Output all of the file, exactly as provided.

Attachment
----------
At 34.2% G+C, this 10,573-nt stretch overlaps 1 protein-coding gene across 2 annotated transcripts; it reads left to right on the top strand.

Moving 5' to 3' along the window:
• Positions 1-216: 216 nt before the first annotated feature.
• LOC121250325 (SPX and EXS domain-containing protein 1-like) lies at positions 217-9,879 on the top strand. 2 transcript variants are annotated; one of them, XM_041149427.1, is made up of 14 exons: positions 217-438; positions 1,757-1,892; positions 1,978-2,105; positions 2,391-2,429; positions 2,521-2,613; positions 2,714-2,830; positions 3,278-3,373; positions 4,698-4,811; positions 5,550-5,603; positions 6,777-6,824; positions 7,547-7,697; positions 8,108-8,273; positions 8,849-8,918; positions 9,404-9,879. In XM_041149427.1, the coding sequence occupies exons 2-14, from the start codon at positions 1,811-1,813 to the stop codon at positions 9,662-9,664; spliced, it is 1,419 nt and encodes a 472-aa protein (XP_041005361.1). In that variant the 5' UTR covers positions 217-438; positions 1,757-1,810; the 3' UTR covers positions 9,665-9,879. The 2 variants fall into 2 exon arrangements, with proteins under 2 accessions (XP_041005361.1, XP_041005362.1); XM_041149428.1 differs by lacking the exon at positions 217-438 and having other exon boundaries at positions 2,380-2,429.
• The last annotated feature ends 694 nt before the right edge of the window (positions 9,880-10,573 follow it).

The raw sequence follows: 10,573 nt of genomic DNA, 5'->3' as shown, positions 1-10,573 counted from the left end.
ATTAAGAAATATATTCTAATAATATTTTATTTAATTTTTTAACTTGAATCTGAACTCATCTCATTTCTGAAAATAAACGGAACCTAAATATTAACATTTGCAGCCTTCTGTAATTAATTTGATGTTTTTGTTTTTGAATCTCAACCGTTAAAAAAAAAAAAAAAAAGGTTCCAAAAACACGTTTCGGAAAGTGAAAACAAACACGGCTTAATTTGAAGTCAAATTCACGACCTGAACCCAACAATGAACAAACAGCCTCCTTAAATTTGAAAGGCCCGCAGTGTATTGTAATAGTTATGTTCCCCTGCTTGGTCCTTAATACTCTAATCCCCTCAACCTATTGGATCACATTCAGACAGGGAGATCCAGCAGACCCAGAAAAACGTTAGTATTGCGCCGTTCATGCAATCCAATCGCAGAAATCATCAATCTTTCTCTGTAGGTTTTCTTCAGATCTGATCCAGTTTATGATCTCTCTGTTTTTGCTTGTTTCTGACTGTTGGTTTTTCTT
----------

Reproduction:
At 34.2% G+C, this 10,573-nt stretch overlaps 1 protein-coding gene across 2 annotated transcripts; it reads left to right on the top strand.

Moving 5' to 3' along the window:
• Positions 1-216: 216 nt before the first annotated feature.
• LOC121250325 (SPX and EXS domain-containing protein 1-like) lies at positions 217-9,879 on the top strand. 2 transcript variants are annotated; one of them, XM_041149427.1, is made up of 14 exons: positions 217-438; positions 1,757-1,892; positions 1,978-2,105; positions 2,391-2,429; positions 2,521-2,613; positions 2,714-2,830; positions 3,278-3,373; positions 4,698-4,811; positions 5,550-5,603; positions 6,777-6,824; positions 7,547-7,697; positions 8,108-8,273; positions 8,849-8,918; positions 9,404-9,879. In XM_041149427.1, the coding sequence occupies exons 2-14, from the start codon at positions 1,811-1,813 to the stop codon at positions 9,662-9,664; spliced, it is 1,419 nt and encodes a 472-aa protein (XP_041005361.1). In that variant the 5' UTR covers positions 217-438; positions 1,757-1,810; the 3' UTR covers positions 9,665-9,879. The 2 variants fall into 2 exon arrangements, with proteins under 2 accessions (XP_041005361.1, XP_041005362.1); XM_041149428.1 differs by lacking the exon at positions 217-438 and having other exon boundaries at positions 2,380-2,429.
• The last annotated feature ends 694 nt before the right edge of the window (positions 9,880-10,573 follow it).

The raw sequence follows: 10,573 nt of genomic DNA, 5'->3' as shown, positions 1-10,573 counted from the left end.
ATTAAGAAATATATTCTAATAATATTTTATTTAATTTTTTAACTTGAATCTGAACTCATCTCATTTCTGAAAATAAACGGAACCTAAATATTAACATTTGCAGCCTTCTGTAATTAATTTGATGTTTTTGTTTTTGAATCTCAACCGTTAAAAAAAAAAAAAAAAAGGTTCCAAAAACACGTTTCGGAAAGTGAAAACAAACACGGCTTAATTTGAAGTCAAATTCACGACCTGAACCCAACAATGAACAAACAGCCTCCTTAAATTTGAAAGGCCCGCAGTGTATTGTAATAGTTATGTTCCCCTGCTTGGTCCTTAATACTCTAATCCCCTCAACCTATTGGATCACATTCAGACAGGGAGATCCAGCAGACCCAGAAAAACGTTAGTATTGCGCCGTTCATGCAATCCAATCGCAGAAATCATCAATCTTTCTCTGTAGGTTTTCTTCAGATCTGATCCAGTTTATGATCTCTCTGTTTTTGCTTGTTTCTGACTGTTGGTTTTTCTT